A 66-year-old woman is referred to you for clearance to undergo hernia surgery. In the office, during her review of systems, she mentions that she occasionally gets 5 to 10 minutes of epigastric pain after meals, which is always relieved by taking Pepto-Bismol. She denies any chest pain, trouble breathing, or other symptoms during these episodes, and she currently has no pain. She thinks the last time she had it was 3 or 4 days ago.
The patient’s physical examination is essentially unremarkable except for mild obesity. Specifically, her vital signs are all normal, her lungs are clear, and her heart is regular, without any abnormal heart sounds. She has no abdominal tenderness or mass. Her legs are free of edema.
Below are the precordial lead tracings of her ECG taken while she is pain-free in your office. You have no old ECG available for comparison. Labs, including a complete blood cell count, metabolic panel, and cardiac enzymes, are all normal, except for a glucose level of 132 mg/dL.
Can this patient be cleared for surgery or should she have a stress test first?
Answer: Neither! (This is a trick question)
The patient needs a cardiac cath. Her epigastric pain is likely an anginal equivalent provoked by meals shunting blood to her GI system and away from her heart. Her ECG shows a finding known as Wellens warning, or Wellens syndrome, which is explained below.
In 1982, Hein Wellens described certain ECG findings that are specific for high-grade stenosis of the proximal left anterior descending (LAD) coronary artery.1 Two distinct patterns of ECG changes were described:
Type 1: Biphasic T waves in leads V2 and V3. This form accounts for about 25% of cases but is important to be aware of because ECG changes may be subtle and are often missed by the computer or read by the computer as “nonspecific T-wave changes.” Leads V1 and V4 are also commonly affected.
Type 2: Deep T-wave inversions in leads V2 through V4. This form accounts for about 75% of cases. ECG findings for type 2 are more pronounced and usually read by the computer as suggestive of ischemia. Interestingly, T-wave inversions in the anterior leads can also be associated with submassive pulmonary embolism, which may be painless and present only with dyspnea or dyspnea on exertion.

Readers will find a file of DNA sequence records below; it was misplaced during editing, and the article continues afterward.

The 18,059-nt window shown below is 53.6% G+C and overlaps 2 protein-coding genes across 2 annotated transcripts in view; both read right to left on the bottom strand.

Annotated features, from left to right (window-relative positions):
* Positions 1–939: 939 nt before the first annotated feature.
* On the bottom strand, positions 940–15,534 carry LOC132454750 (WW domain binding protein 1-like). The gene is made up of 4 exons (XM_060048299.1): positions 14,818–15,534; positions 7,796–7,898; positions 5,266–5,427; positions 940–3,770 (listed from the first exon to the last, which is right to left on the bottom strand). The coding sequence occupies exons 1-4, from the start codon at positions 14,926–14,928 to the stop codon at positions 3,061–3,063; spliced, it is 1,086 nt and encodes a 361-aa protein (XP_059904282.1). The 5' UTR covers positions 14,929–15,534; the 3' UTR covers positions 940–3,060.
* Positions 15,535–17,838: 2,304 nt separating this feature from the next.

Wellens syndrome includes 1 of these 2 ECG findings along with the following criteria:
• Isoelectric or minimal ST-segment elevation (<1 mm).
• No precordial Q waves.
• History of angina or angina equivalent.
• Patient pain-free when ECG pattern noted.
• Normal or minimally elevated cardiac serum markers.
In Wellens’ second study,2 all of the patients admitted with this syndrome had greater than 50% stenosis of the proximal LAD and more than 50% had greater than 85% stenosis.
The importance of recognizing Wellens syndrome cannot be overemphasized. The literature shows case reports of patients with a history of anginal-type pain who met all of the Wellens criteria but mistakenly were deemed safe to stress test and then went on to develop large anterior wall myocardial infarctions (MIs) during exercise. Characteristic ECG changes in the setting of Wellens syndrome are a serious warning in an otherwise asymptomatic patient.
Management should include aspirin and, if not contraindicated, heparin and proceeding directly to cardiac angiography. If this warning is missed, the patient may be destined for an otherwise preventable large anterior wall MI, or death, or both.
|Wellens Syndrome: The Quick Essentials from Quick Essentials Emergency Medicine pocketbook|
|Symptoms||Biphasic or deep T waves in V2 through V3 usually seen while patient is pain-free. Changes look nonspecific but signify severe proximal LAD (left anterior descending) stenosis.|
|Rx|| Do not do a stress test because it is too risky. Go straight to cath instead. |
1. de Zwann C, Bar FW, Wellens HJJ. Characteristic electrocardiographic pattern indicating a critical stenosis high in the left anterior descending coronary artery in patients admitted because of impending myocardial infarction. Am Heart J. 1982;103:730-736.
2. de Zwann C, Bar FW, Janssen JH, et al. Angiographic and clinical characteristics of patients with unstable angina showing an ECG pattern indicating critical narrowing of the proximal LAD coronary artery. Am Heart J. 1989;117:657-665.
3. Tandy TK, Bottomy DP, Lewis JG. Wellens' syndrome. Ann Emerg Med. 1999;33:347-351.
4. Rhinehardt J, Brady WJ, Perron AD, Mattu A. Electrocardiographic manifestation of Wellens' syndrome. Am J Emerg Med. 2002;20:638-643.